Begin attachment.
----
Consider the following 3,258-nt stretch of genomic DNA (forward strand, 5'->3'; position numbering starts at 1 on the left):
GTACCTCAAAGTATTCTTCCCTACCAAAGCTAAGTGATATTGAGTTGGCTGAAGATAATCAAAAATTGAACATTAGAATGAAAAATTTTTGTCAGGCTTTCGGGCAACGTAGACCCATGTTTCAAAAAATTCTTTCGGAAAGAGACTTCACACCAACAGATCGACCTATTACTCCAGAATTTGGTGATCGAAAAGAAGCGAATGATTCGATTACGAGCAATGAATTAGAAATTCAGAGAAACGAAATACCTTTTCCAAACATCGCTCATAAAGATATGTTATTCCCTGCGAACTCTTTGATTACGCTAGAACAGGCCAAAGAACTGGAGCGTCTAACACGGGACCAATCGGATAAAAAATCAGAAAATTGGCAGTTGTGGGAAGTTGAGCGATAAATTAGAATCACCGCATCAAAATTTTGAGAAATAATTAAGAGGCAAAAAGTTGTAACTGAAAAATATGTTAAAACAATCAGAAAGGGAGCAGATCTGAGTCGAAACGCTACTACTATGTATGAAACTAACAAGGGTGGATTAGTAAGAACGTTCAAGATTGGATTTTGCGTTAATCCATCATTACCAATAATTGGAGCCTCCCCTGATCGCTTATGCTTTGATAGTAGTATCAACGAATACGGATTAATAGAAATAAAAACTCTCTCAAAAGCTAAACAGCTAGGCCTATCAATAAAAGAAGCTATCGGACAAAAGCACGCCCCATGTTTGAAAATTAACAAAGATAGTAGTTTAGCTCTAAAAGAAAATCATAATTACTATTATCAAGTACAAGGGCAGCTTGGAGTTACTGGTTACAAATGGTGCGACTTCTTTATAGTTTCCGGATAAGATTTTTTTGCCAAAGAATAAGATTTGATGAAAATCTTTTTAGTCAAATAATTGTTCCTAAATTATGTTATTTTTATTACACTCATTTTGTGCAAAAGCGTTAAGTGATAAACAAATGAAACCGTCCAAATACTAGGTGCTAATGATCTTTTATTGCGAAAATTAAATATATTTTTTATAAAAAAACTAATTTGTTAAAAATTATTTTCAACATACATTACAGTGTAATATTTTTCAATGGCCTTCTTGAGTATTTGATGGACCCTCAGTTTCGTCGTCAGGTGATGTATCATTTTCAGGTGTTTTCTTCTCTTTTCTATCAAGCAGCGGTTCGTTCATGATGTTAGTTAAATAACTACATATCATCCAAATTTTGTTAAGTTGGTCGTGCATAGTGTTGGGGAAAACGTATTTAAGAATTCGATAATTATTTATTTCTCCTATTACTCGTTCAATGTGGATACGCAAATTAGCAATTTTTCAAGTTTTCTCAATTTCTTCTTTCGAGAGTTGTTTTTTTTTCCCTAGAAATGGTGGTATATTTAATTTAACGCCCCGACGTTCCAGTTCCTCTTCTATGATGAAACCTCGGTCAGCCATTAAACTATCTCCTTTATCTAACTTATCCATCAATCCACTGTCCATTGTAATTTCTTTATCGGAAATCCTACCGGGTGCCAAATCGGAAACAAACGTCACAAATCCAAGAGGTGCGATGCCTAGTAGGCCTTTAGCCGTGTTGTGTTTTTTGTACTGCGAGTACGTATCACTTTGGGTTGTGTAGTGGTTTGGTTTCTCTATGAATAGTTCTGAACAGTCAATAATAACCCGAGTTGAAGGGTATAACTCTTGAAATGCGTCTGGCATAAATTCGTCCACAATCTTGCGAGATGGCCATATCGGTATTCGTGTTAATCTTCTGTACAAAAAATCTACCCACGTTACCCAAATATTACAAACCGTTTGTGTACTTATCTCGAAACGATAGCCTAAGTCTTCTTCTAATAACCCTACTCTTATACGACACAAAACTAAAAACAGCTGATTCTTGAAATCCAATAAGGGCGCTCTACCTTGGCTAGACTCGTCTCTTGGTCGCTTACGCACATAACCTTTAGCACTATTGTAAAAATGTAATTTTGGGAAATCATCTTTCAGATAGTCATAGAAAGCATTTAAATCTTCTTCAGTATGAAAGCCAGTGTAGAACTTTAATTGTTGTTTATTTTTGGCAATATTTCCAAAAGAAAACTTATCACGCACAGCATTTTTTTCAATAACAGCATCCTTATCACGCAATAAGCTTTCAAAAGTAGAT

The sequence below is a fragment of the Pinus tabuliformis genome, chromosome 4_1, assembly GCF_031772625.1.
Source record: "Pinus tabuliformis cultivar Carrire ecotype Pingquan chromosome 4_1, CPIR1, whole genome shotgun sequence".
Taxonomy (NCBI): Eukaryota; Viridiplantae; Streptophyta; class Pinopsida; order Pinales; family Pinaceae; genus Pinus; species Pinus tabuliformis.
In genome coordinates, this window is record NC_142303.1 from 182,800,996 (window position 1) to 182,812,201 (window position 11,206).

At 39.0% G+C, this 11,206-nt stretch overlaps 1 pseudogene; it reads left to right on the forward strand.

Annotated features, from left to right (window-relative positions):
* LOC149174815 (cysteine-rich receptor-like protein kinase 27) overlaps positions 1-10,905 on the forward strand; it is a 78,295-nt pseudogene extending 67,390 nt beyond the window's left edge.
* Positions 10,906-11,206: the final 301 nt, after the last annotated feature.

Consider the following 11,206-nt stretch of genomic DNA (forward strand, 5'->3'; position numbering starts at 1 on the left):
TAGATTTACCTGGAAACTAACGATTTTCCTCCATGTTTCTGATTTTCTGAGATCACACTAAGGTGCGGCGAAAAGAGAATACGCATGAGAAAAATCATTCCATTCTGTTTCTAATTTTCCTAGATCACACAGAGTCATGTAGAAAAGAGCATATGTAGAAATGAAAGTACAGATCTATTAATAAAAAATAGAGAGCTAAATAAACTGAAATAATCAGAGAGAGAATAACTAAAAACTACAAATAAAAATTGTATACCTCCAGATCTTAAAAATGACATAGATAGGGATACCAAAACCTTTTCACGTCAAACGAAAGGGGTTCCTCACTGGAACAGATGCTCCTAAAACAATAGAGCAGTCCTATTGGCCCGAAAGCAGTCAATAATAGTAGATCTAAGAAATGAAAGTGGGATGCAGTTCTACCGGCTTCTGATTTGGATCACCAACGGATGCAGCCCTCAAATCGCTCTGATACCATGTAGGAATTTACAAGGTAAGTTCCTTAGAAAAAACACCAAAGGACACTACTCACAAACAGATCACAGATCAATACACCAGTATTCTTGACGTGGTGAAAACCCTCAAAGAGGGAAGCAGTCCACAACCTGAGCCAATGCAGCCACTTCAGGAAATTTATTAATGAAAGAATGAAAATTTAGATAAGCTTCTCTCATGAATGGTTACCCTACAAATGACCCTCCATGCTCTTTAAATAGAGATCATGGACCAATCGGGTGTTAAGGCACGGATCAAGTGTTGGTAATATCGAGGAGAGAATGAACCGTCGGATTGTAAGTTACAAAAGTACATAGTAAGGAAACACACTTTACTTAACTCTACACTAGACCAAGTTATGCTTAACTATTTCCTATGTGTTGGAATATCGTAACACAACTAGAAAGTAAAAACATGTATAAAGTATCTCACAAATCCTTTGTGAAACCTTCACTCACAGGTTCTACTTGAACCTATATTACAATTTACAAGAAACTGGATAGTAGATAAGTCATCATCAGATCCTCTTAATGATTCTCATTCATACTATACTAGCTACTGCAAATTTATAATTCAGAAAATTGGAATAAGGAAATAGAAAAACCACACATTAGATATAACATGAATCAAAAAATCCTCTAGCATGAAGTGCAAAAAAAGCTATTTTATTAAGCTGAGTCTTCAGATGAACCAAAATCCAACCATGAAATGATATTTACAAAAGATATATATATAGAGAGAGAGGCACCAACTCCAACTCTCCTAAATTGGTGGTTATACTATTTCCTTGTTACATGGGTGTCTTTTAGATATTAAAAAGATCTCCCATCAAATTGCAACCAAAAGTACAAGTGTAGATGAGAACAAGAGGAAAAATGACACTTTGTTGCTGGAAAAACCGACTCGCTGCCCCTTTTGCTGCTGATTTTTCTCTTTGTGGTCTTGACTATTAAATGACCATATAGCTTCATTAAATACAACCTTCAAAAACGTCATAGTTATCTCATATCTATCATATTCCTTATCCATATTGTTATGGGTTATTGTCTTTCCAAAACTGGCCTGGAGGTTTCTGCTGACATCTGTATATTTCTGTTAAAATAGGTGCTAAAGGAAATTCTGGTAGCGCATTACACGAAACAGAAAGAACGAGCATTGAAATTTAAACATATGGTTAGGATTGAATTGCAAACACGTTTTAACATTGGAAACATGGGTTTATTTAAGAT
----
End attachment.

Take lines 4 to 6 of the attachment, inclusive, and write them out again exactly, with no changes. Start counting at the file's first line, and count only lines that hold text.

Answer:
Source record: "Pinus tabuliformis cultivar Carrire ecotype Pingquan chromosome 4_1, CPIR1, whole genome shotgun sequence".
Taxonomy (NCBI): Eukaryota; Viridiplantae; Streptophyta; class Pinopsida; order Pinales; family Pinaceae; genus Pinus; species Pinus tabuliformis.
In genome coordinates, this window is record NC_142303.1 from 182,800,996 (window position 1) to 182,812,201 (window position 11,206).